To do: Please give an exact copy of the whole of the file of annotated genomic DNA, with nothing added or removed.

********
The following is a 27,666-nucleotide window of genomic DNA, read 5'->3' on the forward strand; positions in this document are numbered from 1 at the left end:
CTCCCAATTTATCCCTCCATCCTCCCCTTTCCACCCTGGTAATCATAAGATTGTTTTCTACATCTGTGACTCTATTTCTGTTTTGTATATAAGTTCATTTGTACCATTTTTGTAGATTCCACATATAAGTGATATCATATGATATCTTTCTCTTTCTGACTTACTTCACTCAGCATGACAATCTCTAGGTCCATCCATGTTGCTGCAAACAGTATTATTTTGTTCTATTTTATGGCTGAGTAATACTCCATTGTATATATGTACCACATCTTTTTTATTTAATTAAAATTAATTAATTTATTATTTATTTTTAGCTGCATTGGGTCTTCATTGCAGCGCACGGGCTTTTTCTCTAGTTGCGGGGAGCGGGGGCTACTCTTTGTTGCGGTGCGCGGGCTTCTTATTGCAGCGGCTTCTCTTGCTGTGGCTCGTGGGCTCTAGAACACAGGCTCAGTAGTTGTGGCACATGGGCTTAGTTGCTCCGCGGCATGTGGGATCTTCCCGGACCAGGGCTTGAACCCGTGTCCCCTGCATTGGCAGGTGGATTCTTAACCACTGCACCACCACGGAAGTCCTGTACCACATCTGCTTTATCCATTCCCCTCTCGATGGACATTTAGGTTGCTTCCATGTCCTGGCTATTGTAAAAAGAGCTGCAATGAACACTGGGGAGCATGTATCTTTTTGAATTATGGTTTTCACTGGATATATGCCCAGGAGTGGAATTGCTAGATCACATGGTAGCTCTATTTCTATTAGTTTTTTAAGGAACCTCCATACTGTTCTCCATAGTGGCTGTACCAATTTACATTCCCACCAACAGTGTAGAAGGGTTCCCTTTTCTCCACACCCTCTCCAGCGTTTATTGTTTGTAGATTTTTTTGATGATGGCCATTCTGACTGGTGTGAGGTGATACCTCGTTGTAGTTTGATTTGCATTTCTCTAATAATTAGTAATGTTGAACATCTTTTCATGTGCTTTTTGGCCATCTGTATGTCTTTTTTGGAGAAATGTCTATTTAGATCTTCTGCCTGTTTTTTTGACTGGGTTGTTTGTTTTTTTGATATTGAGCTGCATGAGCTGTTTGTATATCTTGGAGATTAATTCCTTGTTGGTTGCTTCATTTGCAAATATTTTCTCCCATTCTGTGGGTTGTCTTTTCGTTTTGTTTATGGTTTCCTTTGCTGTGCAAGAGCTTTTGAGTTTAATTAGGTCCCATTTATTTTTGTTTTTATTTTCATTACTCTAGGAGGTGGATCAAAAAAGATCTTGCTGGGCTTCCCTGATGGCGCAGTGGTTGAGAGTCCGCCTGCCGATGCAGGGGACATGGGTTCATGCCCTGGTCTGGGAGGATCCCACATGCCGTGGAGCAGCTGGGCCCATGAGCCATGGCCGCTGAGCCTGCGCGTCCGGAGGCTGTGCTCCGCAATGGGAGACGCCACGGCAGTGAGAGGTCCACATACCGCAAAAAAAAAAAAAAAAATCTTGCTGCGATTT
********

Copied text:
The following is a 27,666-nucleotide window of genomic DNA, read 5'->3' on the forward strand; positions in this document are numbered from 1 at the left end:
CTCCCAATTTATCCCTCCATCCTCCCCTTTCCACCCTGGTAATCATAAGATTGTTTTCTACATCTGTGACTCTATTTCTGTTTTGTATATAAGTTCATTTGTACCATTTTTGTAGATTCCACATATAAGTGATATCATATGATATCTTTCTCTTTCTGACTTACTTCACTCAGCATGACAATCTCTAGGTCCATCCATGTTGCTGCAAACAGTATTATTTTGTTCTATTTTATGGCTGAGTAATACTCCATTGTATATATGTACCACATCTTTTTTATTTAATTAAAATTAATTAATTTATTATTTATTTTTAGCTGCATTGGGTCTTCATTGCAGCGCACGGGCTTTTTCTCTAGTTGCGGGGAGCGGGGGCTACTCTTTGTTGCGGTGCGCGGGCTTCTTATTGCAGCGGCTTCTCTTGCTGTGGCTCGTGGGCTCTAGAACACAGGCTCAGTAGTTGTGGCACATGGGCTTAGTTGCTCCGCGGCATGTGGGATCTTCCCGGACCAGGGCTTGAACCCGTGTCCCCTGCATTGGCAGGTGGATTCTTAACCACTGCACCACCACGGAAGTCCTGTACCACATCTGCTTTATCCATTCCCCTCTCGATGGACATTTAGGTTGCTTCCATGTCCTGGCTATTGTAAAAAGAGCTGCAATGAACACTGGGGAGCATGTATCTTTTTGAATTATGGTTTTCACTGGATATATGCCCAGGAGTGGAATTGCTAGATCACATGGTAGCTCTATTTCTATTAGTTTTTTAAGGAACCTCCATACTGTTCTCCATAGTGGCTGTACCAATTTACATTCCCACCAACAGTGTAGAAGGGTTCCCTTTTCTCCACACCCTCTCCAGCGTTTATTGTTTGTAGATTTTTTTGATGATGGCCATTCTGACTGGTGTGAGGTGATACCTCGTTGTAGTTTGATTTGCATTTCTCTAATAATTAGTAATGTTGAACATCTTTTCATGTGCTTTTTGGCCATCTGTATGTCTTTTTTGGAGAAATGTCTATTTAGATCTTCTGCCTGTTTTTTTGACTGGGTTGTTTGTTTTTTTGATATTGAGCTGCATGAGCTGTTTGTATATCTTGGAGATTAATTCCTTGTTGGTTGCTTCATTTGCAAATATTTTCTCCCATTCTGTGGGTTGTCTTTTCGTTTTGTTTATGGTTTCCTTTGCTGTGCAAGAGCTTTTGAGTTTAATTAGGTCCCATTTATTTTTGTTTTTATTTTCATTACTCTAGGAGGTGGATCAAAAAAGATCTTGCTGGGCTTCCCTGATGGCGCAGTGGTTGAGAGTCCGCCTGCCGATGCAGGGGACATGGGTTCATGCCCTGGTCTGGGAGGATCCCACATGCCGTGGAGCAGCTGGGCCCATGAGCCATGGCCGCTGAGCCTGCGCGTCCGGAGGCTGTGCTCCGCAATGGGAGACGCCACGGCAGTGAGAGGTCCACATACCGCAAAAAAAAAAAAAAAAATCTTGCTGCGATTT